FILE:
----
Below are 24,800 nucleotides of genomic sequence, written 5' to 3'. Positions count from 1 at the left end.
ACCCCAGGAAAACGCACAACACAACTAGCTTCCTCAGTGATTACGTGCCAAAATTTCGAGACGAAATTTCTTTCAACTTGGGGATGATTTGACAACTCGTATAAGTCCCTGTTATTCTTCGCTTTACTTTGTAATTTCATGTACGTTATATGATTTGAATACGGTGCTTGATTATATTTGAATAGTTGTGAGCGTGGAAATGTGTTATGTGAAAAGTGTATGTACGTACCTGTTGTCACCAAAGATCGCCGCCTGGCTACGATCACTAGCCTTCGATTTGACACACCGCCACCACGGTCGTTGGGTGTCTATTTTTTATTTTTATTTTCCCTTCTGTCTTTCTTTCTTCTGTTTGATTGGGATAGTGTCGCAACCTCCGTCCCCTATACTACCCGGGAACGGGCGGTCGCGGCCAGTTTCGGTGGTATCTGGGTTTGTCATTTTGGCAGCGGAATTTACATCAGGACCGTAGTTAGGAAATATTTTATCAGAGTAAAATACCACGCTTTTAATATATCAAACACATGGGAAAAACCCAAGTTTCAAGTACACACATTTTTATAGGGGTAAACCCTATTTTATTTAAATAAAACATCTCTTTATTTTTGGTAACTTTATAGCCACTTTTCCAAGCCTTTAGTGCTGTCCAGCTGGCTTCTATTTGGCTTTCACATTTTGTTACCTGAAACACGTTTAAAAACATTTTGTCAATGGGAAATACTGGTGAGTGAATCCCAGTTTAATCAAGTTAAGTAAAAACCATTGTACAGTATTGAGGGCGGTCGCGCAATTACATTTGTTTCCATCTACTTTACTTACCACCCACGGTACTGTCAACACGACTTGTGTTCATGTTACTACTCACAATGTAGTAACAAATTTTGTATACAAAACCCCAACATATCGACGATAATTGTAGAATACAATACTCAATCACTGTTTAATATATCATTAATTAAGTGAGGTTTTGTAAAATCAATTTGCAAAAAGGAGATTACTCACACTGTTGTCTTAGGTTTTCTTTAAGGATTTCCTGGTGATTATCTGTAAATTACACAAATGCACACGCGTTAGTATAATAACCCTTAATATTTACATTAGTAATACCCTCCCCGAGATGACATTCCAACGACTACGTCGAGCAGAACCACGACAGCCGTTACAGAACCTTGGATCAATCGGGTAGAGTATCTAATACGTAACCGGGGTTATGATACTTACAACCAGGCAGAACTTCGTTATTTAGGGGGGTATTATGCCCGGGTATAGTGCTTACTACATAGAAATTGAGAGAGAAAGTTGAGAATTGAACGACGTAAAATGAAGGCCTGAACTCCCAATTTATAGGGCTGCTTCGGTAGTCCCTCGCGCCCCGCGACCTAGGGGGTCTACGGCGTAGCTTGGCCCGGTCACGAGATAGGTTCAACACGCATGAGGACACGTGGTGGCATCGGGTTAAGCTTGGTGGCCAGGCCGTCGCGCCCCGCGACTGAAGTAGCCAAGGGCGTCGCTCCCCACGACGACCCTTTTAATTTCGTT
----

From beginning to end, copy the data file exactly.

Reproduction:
Below are 24,800 nucleotides of genomic sequence, written 5' to 3'. Positions count from 1 at the left end.
ACCCCAGGAAAACGCACAACACAACTAGCTTCCTCAGTGATTACGTGCCAAAATTTCGAGACGAAATTTCTTTCAACTTGGGGATGATTTGACAACTCGTATAAGTCCCTGTTATTCTTCGCTTTACTTTGTAATTTCATGTACGTTATATGATTTGAATACGGTGCTTGATTATATTTGAATAGTTGTGAGCGTGGAAATGTGTTATGTGAAAAGTGTATGTACGTACCTGTTGTCACCAAAGATCGCCGCCTGGCTACGATCACTAGCCTTCGATTTGACACACCGCCACCACGGTCGTTGGGTGTCTATTTTTTATTTTTATTTTCCCTTCTGTCTTTCTTTCTTCTGTTTGATTGGGATAGTGTCGCAACCTCCGTCCCCTATACTACCCGGGAACGGGCGGTCGCGGCCAGTTTCGGTGGTATCTGGGTTTGTCATTTTGGCAGCGGAATTTACATCAGGACCGTAGTTAGGAAATATTTTATCAGAGTAAAATACCACGCTTTTAATATATCAAACACATGGGAAAAACCCAAGTTTCAAGTACACACATTTTTATAGGGGTAAACCCTATTTTATTTAAATAAAACATCTCTTTATTTTTGGTAACTTTATAGCCACTTTTCCAAGCCTTTAGTGCTGTCCAGCTGGCTTCTATTTGGCTTTCACATTTTGTTACCTGAAACACGTTTAAAAACATTTTGTCAATGGGAAATACTGGTGAGTGAATCCCAGTTTAATCAAGTTAAGTAAAAACCATTGTACAGTATTGAGGGCGGTCGCGCAATTACATTTGTTTCCATCTACTTTACTTACCACCCACGGTACTGTCAACACGACTTGTGTTCATGTTACTACTCACAATGTAGTAACAAATTTTGTATACAAAACCCCAACATATCGACGATAATTGTAGAATACAATACTCAATCACTGTTTAATATATCATTAATTAAGTGAGGTTTTGTAAAATCAATTTGCAAAAAGGAGATTACTCACACTGTTGTCTTAGGTTTTCTTTAAGGATTTCCTGGTGATTATCTGTAAATTACACAAATGCACACGCGTTAGTATAATAACCCTTAATATTTACATTAGTAATACCCTCCCCGAGATGACATTCCAACGACTACGTCGAGCAGAACCACGACAGCCGTTACAGAACCTTGGATCAATCGGGTAGAGTATCTAATACGTAACCGGGGTTATGATACTTACAACCAGGCAGAACTTCGTTATTTAGGGGGGTATTATGCCCGGGTATAGTGCTTACTACATAGAAATTGAGAGAGAAAGTTGAGAATTGAACGACGTAAAATGAAGGCCTGAACTCCCAATTTATAGGGCTGCTTCGGTAGTCCCTCGCGCCCCGCGACCTAGGGGGTCTACGGCGTAGCTTGGCCCGGTCACGAGATAGGTTCAACACGCATGAGGACACGTGGTGGCATCGGGTTAAGCTTGGTGGCCAGGCCGTCGCGCCCCGCGACTGAAGTAGCCAAGGGCGTCGCTCCCCACGACGACCCTTTTAATTTCGTT